Freddie Montgomery has committed two crimes. He stole a small Dutch master from a wealthy family friend, and he murdered a chambermaid who caught him in the act.
He has little to say about the dead girl. He killed her, he says, because he was physically capable of doing so. It made perfect sense to smash her head in with a hammer. What he cannot understand, and would desperately like to know, is why he was so moved by an unattributed portrait of a middle-aged woman that he felt compelled to steal it . . .
‘Banville has excelled himself in a flawlessly flowing prose whose lyricism, patrician irony and aching sense of loss are reminiscent of Lolita’ Observer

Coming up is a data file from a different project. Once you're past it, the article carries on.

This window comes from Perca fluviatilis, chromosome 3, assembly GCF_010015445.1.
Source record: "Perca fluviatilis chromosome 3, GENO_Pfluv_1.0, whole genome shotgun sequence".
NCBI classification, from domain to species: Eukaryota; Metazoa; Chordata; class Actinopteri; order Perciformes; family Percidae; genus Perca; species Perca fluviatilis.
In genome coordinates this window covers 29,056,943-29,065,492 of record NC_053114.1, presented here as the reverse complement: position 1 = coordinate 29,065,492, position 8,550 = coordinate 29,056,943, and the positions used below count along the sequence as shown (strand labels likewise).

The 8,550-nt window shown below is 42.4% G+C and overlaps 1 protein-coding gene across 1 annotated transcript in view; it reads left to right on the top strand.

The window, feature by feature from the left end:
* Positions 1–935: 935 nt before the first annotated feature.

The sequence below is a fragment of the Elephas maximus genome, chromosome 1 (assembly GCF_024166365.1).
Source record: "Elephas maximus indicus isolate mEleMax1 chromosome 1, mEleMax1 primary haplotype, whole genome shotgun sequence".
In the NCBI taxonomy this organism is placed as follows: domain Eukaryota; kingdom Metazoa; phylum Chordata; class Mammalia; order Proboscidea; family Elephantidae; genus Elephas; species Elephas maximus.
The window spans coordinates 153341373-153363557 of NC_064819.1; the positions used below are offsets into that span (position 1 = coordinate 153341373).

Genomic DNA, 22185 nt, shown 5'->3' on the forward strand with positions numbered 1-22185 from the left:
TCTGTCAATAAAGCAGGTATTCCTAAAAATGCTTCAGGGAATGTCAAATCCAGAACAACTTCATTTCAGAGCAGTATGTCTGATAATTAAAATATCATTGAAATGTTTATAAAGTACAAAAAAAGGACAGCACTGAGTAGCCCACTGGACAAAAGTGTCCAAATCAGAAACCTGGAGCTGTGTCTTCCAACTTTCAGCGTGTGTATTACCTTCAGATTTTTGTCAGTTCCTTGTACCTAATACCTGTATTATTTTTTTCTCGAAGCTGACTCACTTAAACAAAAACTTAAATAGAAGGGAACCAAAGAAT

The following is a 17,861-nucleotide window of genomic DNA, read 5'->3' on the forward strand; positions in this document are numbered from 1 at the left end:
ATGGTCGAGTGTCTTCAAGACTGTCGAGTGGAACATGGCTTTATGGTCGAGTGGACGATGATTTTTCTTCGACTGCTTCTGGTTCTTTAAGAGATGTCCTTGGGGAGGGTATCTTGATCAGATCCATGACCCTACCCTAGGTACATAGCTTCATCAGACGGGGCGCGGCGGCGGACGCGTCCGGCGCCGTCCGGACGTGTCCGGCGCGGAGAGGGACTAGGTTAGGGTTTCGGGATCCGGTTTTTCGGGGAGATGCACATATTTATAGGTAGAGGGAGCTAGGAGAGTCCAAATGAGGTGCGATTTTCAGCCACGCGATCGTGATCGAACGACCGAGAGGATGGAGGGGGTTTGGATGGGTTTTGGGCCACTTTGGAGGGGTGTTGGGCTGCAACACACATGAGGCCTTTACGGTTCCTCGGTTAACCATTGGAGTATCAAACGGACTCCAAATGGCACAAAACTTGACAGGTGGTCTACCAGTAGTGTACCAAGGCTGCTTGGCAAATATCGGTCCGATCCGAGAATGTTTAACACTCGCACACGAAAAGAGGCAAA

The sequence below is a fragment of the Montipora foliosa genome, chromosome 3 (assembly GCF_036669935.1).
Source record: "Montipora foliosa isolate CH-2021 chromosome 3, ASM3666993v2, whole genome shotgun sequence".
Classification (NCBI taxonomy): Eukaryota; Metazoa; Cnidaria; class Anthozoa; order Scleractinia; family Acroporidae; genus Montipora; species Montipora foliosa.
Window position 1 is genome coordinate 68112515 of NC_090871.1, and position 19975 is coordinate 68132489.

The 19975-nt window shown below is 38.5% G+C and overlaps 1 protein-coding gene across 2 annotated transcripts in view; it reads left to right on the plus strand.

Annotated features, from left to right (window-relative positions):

‘The Book of Evidence is a major work of fiction in which every suave moment calmly detonates to show the murderous gleam within. Banville writes a dangerous and clear-running prose and has a grim gift of seeing people’s souls’ Don DeLillo
‘One of the most important writers now at work in English – a key thinker, in fact, in fiction’ London Review of Books
‘Remarkable. . . If all crime novels were like this one, there would no longer be the need for a genre’ Ruth Rendell